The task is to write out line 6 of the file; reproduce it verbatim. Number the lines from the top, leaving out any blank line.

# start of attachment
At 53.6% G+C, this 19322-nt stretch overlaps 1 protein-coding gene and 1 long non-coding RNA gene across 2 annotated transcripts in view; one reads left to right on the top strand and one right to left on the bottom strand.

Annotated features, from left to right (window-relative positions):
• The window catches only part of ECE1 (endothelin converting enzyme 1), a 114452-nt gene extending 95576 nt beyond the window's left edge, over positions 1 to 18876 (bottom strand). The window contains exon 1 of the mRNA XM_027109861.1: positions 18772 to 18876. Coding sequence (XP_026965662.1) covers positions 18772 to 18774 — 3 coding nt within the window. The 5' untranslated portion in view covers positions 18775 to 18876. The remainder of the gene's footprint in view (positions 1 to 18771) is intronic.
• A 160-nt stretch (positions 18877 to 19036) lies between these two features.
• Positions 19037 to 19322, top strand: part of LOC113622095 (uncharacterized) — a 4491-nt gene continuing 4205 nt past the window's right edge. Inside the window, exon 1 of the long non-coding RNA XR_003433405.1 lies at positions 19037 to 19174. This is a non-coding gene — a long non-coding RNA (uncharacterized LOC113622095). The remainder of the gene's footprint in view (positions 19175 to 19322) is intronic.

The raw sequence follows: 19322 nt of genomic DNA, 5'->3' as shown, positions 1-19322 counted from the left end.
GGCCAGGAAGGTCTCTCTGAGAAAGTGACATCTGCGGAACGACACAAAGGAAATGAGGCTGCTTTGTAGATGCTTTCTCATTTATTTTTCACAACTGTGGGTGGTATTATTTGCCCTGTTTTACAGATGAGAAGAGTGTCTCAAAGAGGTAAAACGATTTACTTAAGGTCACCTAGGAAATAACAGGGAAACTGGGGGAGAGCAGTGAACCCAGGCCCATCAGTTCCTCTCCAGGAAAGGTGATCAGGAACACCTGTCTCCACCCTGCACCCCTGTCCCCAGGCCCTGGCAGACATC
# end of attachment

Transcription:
The raw sequence follows: 19322 nt of genomic DNA, 5'->3' as shown, positions 1-19322 counted from the left end.